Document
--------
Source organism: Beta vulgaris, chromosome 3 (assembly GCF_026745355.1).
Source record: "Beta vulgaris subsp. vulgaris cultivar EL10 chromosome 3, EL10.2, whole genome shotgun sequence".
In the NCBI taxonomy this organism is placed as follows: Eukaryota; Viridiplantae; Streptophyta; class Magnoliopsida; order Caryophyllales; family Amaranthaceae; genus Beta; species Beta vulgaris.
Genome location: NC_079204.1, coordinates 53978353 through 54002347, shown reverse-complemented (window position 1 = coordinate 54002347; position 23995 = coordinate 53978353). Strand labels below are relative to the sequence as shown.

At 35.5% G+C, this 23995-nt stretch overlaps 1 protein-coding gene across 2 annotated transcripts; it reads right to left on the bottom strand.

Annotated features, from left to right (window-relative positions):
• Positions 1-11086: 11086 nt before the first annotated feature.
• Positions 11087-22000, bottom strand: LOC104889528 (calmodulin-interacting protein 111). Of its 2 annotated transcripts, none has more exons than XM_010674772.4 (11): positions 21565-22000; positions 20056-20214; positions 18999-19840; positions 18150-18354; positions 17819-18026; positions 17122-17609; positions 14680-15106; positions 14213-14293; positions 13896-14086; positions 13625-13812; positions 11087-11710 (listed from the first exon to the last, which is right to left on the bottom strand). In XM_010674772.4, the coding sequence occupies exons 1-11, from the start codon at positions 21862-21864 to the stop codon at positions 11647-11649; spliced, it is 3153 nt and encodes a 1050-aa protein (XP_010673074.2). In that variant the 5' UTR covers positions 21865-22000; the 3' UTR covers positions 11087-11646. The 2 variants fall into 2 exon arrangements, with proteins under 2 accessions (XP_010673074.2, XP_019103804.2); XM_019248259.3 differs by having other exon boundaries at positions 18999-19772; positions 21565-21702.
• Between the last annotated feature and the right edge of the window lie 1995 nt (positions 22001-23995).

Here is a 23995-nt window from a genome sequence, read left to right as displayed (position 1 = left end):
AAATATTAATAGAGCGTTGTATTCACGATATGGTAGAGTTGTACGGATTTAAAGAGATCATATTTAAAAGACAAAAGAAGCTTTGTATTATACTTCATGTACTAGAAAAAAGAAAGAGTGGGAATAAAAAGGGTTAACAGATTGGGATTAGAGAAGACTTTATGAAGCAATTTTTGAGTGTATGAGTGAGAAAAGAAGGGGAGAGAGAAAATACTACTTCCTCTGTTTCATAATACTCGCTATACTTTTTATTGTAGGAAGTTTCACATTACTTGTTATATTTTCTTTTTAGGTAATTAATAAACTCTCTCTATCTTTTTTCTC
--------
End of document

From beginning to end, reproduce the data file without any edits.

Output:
Source organism: Beta vulgaris, chromosome 3 (assembly GCF_026745355.1).
Source record: "Beta vulgaris subsp. vulgaris cultivar EL10 chromosome 3, EL10.2, whole genome shotgun sequence".
In the NCBI taxonomy this organism is placed as follows: Eukaryota; Viridiplantae; Streptophyta; class Magnoliopsida; order Caryophyllales; family Amaranthaceae; genus Beta; species Beta vulgaris.
Genome location: NC_079204.1, coordinates 53978353 through 54002347, shown reverse-complemented (window position 1 = coordinate 54002347; position 23995 = coordinate 53978353). Strand labels below are relative to the sequence as shown.

At 35.5% G+C, this 23995-nt stretch overlaps 1 protein-coding gene across 2 annotated transcripts; it reads right to left on the bottom strand.

Annotated features, from left to right (window-relative positions):
• Positions 1-11086: 11086 nt before the first annotated feature.
• Positions 11087-22000, bottom strand: LOC104889528 (calmodulin-interacting protein 111). Of its 2 annotated transcripts, none has more exons than XM_010674772.4 (11): positions 21565-22000; positions 20056-20214; positions 18999-19840; positions 18150-18354; positions 17819-18026; positions 17122-17609; positions 14680-15106; positions 14213-14293; positions 13896-14086; positions 13625-13812; positions 11087-11710 (listed from the first exon to the last, which is right to left on the bottom strand). In XM_010674772.4, the coding sequence occupies exons 1-11, from the start codon at positions 21862-21864 to the stop codon at positions 11647-11649; spliced, it is 3153 nt and encodes a 1050-aa protein (XP_010673074.2). In that variant the 5' UTR covers positions 21865-22000; the 3' UTR covers positions 11087-11646. The 2 variants fall into 2 exon arrangements, with proteins under 2 accessions (XP_010673074.2, XP_019103804.2); XM_019248259.3 differs by having other exon boundaries at positions 18999-19772; positions 21565-21702.
• Between the last annotated feature and the right edge of the window lie 1995 nt (positions 22001-23995).

Here is a 23995-nt window from a genome sequence, read left to right as displayed (position 1 = left end):
AAATATTAATAGAGCGTTGTATTCACGATATGGTAGAGTTGTACGGATTTAAAGAGATCATATTTAAAAGACAAAAGAAGCTTTGTATTATACTTCATGTACTAGAAAAAAGAAAGAGTGGGAATAAAAAGGGTTAACAGATTGGGATTAGAGAAGACTTTATGAAGCAATTTTTGAGTGTATGAGTGAGAAAAGAAGGGGAGAGAGAAAATACTACTTCCTCTGTTTCATAATACTCGCTATACTTTTTATTGTAGGAAGTTTCACATTACTTGTTATATTTTCTTTTTAGGTAATTAATAAACTCTCTCTATCTTTTTTCTC